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'We Were All Brothers': Battle Stories from MOH Recipients

NBC News spoke with two of the three living Medal of Honor recipients recognized in today's White House ceremony.

More than 70 years after their heroic actions in battle, 24 soldiers received the military’s highest honor at the White House on Tuesday. NBC News spoke with two of the three living recipients: Sgt. First Class Melvin Morris and Sgt. Santiago Erevia; both served valiantly in Vietnam.

Below, listen to some of their tales from the battlefield.

Now known as the “Valor 24,” the men honored Tuesday fought bravely in World War II, Korea, and Vietnam, but despite being highly decorated, they were overlooked for the Medal of Honor.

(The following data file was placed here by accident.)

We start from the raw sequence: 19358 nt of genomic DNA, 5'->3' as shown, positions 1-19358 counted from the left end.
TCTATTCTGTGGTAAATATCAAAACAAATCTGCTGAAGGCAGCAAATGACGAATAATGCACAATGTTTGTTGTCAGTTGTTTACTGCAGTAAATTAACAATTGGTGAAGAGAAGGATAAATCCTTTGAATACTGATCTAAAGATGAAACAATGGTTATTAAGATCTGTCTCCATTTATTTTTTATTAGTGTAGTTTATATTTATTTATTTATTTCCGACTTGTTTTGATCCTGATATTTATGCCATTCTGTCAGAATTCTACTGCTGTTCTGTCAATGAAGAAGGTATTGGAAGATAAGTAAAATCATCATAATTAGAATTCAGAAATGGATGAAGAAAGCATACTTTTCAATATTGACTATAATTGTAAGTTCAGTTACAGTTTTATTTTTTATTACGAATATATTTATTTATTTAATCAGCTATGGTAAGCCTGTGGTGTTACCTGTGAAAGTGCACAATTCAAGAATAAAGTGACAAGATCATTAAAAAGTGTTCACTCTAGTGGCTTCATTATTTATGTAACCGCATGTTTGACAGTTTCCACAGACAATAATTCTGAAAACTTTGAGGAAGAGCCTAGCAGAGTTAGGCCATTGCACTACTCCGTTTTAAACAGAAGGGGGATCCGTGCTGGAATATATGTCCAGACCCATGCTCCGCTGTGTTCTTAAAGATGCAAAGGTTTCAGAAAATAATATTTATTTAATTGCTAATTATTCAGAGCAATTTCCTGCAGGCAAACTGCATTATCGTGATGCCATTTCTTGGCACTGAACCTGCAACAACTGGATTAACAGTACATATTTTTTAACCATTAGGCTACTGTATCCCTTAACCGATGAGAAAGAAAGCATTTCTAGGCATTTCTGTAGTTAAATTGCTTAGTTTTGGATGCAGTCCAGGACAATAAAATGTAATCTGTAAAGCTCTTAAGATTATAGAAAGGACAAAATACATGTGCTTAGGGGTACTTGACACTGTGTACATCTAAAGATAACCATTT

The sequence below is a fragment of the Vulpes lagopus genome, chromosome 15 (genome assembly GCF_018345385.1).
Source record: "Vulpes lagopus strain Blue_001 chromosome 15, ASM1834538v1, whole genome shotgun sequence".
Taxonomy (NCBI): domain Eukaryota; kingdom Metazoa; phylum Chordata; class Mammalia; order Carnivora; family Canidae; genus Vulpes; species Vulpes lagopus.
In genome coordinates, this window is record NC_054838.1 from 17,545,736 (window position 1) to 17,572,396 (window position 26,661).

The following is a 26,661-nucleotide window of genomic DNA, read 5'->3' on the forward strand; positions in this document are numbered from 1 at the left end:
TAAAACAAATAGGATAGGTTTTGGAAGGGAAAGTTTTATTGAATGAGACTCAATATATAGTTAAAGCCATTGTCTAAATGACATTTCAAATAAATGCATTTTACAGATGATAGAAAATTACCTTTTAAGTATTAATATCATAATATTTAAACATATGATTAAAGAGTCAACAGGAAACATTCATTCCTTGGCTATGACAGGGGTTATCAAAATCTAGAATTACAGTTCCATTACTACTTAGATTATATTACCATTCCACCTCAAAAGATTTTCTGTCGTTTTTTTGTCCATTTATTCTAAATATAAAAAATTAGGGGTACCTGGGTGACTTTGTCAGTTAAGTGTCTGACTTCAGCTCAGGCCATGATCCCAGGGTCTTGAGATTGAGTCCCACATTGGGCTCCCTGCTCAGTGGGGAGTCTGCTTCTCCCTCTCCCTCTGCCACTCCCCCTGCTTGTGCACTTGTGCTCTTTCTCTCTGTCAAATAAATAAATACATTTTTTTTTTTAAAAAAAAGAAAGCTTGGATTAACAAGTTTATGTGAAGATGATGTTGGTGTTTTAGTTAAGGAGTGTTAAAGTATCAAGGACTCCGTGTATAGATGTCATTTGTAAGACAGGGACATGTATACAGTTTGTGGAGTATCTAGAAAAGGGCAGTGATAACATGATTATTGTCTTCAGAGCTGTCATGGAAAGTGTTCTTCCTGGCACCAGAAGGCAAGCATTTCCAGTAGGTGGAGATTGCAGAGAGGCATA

Sgt. First Class Melvin Morris
Sgt. First Class Melvin MorrisCourtesy of Sgt. First Class Melvin Morris

More than a decade ago Congress began investigating whether black, Hispanic, and Jewish soldiers had been denied the Medal of Honor because of commanders’ prejudices. In the 12 years that followed the Army identified these 24 men, and today they finally received their honors.

Most of the soldiers did not live to see today’s White House ceremony.

Learn more tonight on “Nightly News with Brian Williams.”

Sgt. Santiago J. Erevia
Sgt. Santiago J. EreviaCourtesy of Sgt. Santiago J. Erevia